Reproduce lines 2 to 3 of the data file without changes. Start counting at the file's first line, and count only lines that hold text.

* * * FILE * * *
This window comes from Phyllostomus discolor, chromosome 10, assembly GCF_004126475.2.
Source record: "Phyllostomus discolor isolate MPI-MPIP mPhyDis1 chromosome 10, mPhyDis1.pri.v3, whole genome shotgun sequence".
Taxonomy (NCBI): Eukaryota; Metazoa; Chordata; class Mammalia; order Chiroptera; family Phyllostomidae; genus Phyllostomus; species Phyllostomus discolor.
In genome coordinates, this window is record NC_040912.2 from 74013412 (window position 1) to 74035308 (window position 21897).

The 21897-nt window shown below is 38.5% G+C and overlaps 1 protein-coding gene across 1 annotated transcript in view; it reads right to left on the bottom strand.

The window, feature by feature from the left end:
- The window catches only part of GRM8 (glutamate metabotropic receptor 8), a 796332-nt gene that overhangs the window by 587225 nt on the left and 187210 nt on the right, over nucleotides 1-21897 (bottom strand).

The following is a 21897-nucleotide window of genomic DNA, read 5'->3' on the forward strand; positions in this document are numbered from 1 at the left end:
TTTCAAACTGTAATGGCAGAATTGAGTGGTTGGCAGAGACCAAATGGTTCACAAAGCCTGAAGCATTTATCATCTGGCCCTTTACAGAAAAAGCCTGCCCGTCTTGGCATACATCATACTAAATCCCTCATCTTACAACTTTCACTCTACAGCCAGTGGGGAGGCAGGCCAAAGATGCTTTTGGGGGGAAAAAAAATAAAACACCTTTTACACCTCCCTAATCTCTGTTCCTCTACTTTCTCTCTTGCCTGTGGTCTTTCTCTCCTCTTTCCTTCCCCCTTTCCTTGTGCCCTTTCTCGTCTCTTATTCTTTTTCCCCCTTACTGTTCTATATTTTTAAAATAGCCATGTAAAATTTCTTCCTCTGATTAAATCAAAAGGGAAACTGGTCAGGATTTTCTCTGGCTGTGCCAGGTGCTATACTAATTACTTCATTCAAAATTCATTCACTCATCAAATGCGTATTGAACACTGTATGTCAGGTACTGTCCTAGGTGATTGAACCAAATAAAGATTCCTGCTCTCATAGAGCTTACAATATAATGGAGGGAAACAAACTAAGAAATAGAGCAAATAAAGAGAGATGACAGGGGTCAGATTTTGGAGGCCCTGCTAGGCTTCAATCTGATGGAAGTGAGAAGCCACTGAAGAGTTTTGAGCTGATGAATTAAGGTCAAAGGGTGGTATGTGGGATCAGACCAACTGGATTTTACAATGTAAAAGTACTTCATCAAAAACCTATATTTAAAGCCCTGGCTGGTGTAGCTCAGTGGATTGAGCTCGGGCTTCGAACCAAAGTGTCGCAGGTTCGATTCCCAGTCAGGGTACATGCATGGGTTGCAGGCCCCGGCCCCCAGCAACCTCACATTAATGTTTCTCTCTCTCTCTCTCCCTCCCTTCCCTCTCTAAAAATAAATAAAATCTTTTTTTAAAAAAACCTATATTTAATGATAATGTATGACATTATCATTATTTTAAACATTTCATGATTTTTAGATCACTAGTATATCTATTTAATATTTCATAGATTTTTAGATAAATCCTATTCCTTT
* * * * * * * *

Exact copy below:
Source record: "Phyllostomus discolor isolate MPI-MPIP mPhyDis1 chromosome 10, mPhyDis1.pri.v3, whole genome shotgun sequence".
Taxonomy (NCBI): Eukaryota; Metazoa; Chordata; class Mammalia; order Chiroptera; family Phyllostomidae; genus Phyllostomus; species Phyllostomus discolor.